Well dobe newmomma, but you pay an extremely high price. The skyrocketed symptoms that have even moved into your arms are most likely withdrawal. Depending on what dose of ropinirole you were and for how long, it may take another several weeks to settle a bit. I don't want to and can't make choices for you, but I would think that is far too much to deal with. Even without a newborn baby withdrawal from ropinirole is very very exhaustive and almost unbearable. Please so phone or email (phone is faster) Dr Buchfuhrer at Mayo or Drs Allen or Earley at Johns Hopkins, depending on where you are. Or, if that doesn't work, get in touch wit someone from rls.org. Your situation needs an urgent relieve. And please lower your standards re breastfeeding. I wasn't breastfed myself, nor was my daughter, and we turned out well. Warm and caring and stable people - if I may say so about myself ☺️.

jenki2
jenki2 in reply to Newmomma567

I echo Lotte, your health is so important. You might want to think about going back on the tablets and look at withdrawing again 6 months down the line when you're more into a routine. I almost went insane withdrawing from them at easter, I'm still struggling now. i used a combination of tramadol to withdraw half a tablet at a time.

Do look after yourself

Congratulations on your newborn! That should he first and foremost.

I endorse jenki's advice about considering to stop trying and resort to formula. When I had my child i couldn't breastfeed too, for a different reason. I tried all I could and contacted after a few days a breastfeeding organisation to help me. They said - to my surprise - the same as jenki. It ia more important to focus on your child and being his mum. You can bond very well without breastfeedings. Makes it easier for his father to feed him and bond to him too, they said. That advice was a huge relieve for me, especially coming from them.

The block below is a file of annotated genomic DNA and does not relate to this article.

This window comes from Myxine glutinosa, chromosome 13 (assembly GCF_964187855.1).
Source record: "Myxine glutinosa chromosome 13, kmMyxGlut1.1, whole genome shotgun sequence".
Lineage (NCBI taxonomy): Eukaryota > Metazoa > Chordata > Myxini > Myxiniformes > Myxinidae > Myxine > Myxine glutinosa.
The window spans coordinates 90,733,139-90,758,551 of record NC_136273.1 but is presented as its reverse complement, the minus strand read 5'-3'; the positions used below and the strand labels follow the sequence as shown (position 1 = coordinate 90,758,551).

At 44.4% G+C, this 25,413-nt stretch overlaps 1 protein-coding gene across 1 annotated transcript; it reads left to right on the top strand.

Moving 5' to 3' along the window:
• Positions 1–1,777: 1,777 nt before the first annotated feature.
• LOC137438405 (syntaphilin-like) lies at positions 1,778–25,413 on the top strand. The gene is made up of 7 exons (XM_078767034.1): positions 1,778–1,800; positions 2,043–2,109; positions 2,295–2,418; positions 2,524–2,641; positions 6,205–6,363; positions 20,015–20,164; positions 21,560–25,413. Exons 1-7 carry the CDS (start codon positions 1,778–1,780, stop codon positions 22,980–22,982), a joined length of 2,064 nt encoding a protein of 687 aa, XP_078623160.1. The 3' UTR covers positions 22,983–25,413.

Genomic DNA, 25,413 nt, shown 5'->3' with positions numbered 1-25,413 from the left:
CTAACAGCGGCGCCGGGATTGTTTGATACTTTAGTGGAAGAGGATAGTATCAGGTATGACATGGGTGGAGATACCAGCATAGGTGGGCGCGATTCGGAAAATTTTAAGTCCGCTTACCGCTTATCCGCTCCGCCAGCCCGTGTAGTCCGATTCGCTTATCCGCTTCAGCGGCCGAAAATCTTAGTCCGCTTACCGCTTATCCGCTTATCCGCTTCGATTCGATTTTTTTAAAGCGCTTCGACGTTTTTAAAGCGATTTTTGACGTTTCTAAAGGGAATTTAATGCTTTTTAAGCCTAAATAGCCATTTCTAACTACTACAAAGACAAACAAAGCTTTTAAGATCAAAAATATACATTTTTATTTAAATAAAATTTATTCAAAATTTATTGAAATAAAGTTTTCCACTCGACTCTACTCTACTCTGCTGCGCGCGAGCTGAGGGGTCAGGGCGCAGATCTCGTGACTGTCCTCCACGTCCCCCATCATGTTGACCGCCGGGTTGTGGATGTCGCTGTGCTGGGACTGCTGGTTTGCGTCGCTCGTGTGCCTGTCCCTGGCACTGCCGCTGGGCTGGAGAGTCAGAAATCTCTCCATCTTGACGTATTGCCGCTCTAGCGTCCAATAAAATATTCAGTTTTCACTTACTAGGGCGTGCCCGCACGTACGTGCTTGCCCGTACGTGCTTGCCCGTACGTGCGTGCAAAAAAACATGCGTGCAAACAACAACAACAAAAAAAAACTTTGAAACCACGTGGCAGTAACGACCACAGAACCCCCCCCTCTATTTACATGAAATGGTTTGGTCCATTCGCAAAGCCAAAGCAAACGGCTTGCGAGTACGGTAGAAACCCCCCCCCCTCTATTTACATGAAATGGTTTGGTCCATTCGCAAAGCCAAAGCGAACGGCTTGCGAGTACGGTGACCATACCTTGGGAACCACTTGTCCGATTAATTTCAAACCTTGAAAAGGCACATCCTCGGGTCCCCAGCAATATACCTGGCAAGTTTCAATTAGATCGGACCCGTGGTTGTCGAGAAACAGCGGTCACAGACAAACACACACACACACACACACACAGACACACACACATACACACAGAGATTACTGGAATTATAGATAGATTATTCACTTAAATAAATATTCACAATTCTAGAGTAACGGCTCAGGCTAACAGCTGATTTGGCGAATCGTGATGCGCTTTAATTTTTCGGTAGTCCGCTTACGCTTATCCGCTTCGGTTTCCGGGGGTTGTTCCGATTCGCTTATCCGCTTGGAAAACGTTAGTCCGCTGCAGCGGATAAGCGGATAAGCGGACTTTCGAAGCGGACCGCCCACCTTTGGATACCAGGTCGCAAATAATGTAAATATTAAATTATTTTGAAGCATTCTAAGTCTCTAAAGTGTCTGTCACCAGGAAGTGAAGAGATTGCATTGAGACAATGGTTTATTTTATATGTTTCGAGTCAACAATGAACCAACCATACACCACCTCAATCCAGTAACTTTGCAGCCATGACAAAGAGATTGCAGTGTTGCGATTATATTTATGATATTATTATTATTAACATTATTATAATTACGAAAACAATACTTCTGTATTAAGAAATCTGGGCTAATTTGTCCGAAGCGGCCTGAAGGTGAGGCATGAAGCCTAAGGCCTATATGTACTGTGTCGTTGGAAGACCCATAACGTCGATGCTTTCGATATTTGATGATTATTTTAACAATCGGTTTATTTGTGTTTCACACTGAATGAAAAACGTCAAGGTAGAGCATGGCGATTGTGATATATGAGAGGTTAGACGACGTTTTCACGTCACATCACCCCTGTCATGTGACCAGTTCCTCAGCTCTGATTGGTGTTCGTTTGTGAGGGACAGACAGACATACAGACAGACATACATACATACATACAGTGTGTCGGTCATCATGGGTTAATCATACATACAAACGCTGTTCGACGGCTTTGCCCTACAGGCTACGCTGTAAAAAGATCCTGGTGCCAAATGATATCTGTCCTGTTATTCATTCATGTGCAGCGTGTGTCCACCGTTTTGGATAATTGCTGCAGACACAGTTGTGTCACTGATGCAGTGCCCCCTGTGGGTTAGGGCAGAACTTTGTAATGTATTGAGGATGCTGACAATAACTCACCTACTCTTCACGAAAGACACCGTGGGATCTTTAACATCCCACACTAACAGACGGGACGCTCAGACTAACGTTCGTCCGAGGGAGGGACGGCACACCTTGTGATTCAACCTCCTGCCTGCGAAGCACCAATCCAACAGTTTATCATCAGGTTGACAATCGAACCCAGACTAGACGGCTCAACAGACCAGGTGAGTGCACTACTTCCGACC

Although an opiate may work, I am not sure I would risk that. But if you want to consider it, contact Dr Mark Buchfuhrer, he is one of the 'biggest' RLS specialists and researchers. If you email him at somno@verizon.net he answers quickly, usually within a day. He is based in Los Angeles, CA and associated with the local Mayo Clinic. The RLS centre at Johns Hopkins at Baltimore MD is also excellent.

Your health and sleep is the most important thing right now.

Ropinirole is a powerful drug and you are in full blown withdrawal- it’s worse than heroin/crack cocaine withdrawal. The constant, intense RLS you’re experiencing and lack of sleep is classic Ropinirole withdrawal.

As Manerva advises, raising serum ferritin will probably help you enormously.

However, right now it’s essential you get sleep.

Forget about breastfeeding- your health is the most important thing right now. Your baby will thrive on formula milk.

Your baby needs a happy and healthy mummy and you need your sleep. If you still have ropinirole, you can start taking it again to stop the withdrawal symptoms. You can then reduce very very slowly when you have discussed your condition with a neurologist and have alternative medications in place. Opioids Would seem to be your best option once off ropinirole. At low-dose these are extremely effective.

Where are you in the US? There are several RLS experts in the US and we may be able to point you in the right direction.

Make sure you are not taking any other medications which worsen RLS, like antihistamines and antidepressants and cough and cold medications like Benadryl.

I am hoping you manage to get some rest and sleep.

Newmomma567
Newmomma567 in reply to Joolsg